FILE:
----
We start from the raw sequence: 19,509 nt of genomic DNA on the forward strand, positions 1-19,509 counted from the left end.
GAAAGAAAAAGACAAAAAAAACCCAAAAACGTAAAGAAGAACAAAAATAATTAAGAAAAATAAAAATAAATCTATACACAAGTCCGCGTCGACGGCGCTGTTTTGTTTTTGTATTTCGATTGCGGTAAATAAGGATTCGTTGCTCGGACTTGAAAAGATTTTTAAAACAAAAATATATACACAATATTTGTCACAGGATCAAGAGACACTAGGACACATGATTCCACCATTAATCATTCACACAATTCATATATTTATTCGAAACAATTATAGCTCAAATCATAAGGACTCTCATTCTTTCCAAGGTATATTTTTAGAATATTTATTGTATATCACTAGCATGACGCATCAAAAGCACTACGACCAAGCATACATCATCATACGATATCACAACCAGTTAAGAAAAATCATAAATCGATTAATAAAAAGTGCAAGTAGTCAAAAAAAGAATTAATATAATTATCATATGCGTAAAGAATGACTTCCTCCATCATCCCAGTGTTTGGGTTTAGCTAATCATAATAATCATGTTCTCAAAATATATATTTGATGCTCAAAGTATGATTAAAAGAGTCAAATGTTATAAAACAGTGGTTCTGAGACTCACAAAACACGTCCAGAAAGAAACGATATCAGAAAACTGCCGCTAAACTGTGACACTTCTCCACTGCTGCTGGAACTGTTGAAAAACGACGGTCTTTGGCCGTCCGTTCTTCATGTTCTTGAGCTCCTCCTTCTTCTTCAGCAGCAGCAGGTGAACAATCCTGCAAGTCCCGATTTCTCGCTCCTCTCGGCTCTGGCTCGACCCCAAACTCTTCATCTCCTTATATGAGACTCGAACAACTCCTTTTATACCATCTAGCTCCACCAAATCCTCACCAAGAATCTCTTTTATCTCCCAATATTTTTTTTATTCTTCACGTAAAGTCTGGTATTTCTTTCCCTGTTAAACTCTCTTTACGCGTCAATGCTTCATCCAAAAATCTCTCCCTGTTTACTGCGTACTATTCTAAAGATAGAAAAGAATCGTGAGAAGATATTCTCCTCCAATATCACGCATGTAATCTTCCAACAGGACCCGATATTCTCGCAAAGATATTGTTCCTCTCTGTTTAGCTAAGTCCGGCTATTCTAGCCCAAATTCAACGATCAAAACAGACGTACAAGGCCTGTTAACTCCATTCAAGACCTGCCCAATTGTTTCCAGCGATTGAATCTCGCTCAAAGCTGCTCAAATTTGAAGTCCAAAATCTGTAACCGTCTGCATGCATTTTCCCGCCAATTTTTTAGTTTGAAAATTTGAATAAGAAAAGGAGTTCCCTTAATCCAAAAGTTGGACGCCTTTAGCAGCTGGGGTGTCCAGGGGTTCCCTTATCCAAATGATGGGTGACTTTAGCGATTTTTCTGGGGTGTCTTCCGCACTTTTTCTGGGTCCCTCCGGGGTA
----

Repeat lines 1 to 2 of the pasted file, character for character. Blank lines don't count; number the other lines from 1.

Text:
We start from the raw sequence: 19,509 nt of genomic DNA on the forward strand, positions 1-19,509 counted from the left end.
GAAAGAAAAAGACAAAAAAAACCCAAAAACGTAAAGAAGAACAAAAATAATTAAGAAAAATAAAAATAAATCTATACACAAGTCCGCGTCGACGGCGCTGTTTTGTTTTTGTATTTCGATTGCGGTAAATAAGGATTCGTTGCTCGGACTTGAAAAGATTTTTAAAACAAAAATATATACACAATATTTGTCACAGGATCAAGAGACACTAGGACACATGATTCCACCATTAATCATTCACACAATTCATATATTTATTCGAAACAATTATAGCTCAAATCATAAGGACTCTCATTCTTTCCAAGGTATATTTTTAGAATATTTATTGTATATCACTAGCATGACGCATCAAAAGCACTACGACCAAGCATACATCATCATACGATATCACAACCAGTTAAGAAAAATCATAAATCGATTAATAAAAAGTGCAAGTAGTCAAAAAAAGAATTAATATAATTATCATATGCGTAAAGAATGACTTCCTCCATCATCCCAGTGTTTGGGTTTAGCTAATCATAATAATCATGTTCTCAAAATATATATTTGATGCTCAAAGTATGATTAAAAGAGTCAAATGTTATAAAACAGTGGTTCTGAGACTCACAAAACACGTCCAGAAAGAAACGATATCAGAAAACTGCCGCTAAACTGTGACACTTCTCCACTGCTGCTGGAACTGTTGAAAAACGACGGTCTTTGGCCGTCCGTTCTTCATGTTCTTGAGCTCCTCCTTCTTCTTCAGCAGCAGCAGGTGAACAATCCTGCAAGTCCCGATTTCTCGCTCCTCTCGGCTCTGGCTCGACCCCAAACTCTTCATCTCCTTATATGAGACTCGAACAACTCCTTTTATACCATCTAGCTCCACCAAATCCTCACCAAGAATCTCTTTTATCTCCCAATATTTTTTTTATTCTTCACGTAAAGTCTGGTATTTCTTTCCCTGTTAAACTCTCTTTACGCGTCAATGCTTCATCCAAAAATCTCTCCCTGTTTACTGCGTACTATTCTAAAGATAGAAAAGAATCGTGAGAAGATATTCTCCTCCAATATCACGCATGTAATCTTCCAACAGGACCCGATATTCTCGCAAAGATATTGTTCCTCTCTGTTTAGCTAAGTCCGGCTATTCTAGCCCAAATTCAACGATCAAAACAGACGTACAAGGCCTGTTAACTCCATTCAAGACCTGCCCAATTGTTTCCAGCGATTGAATCTCGCTCAAAGCTGCTCAAATTTGAAGTCCAAAATCTGTAACCGTCTGCATGCATTTTCCCGCCAATTTTTTAGTTTGAAAATTTGAATAAGAAAAGGAGTTCCCTTAATCCAAAAGTTGGACGCCTTTAGCAGCTGGGGTGTCCAGGGGTTCCCTTATCCAAATGATGGGTGACTTTAGCGATTTTTCTGGGGTGTCTTCCGCACTTTTTCTGGGTCCCTCCGGGGTA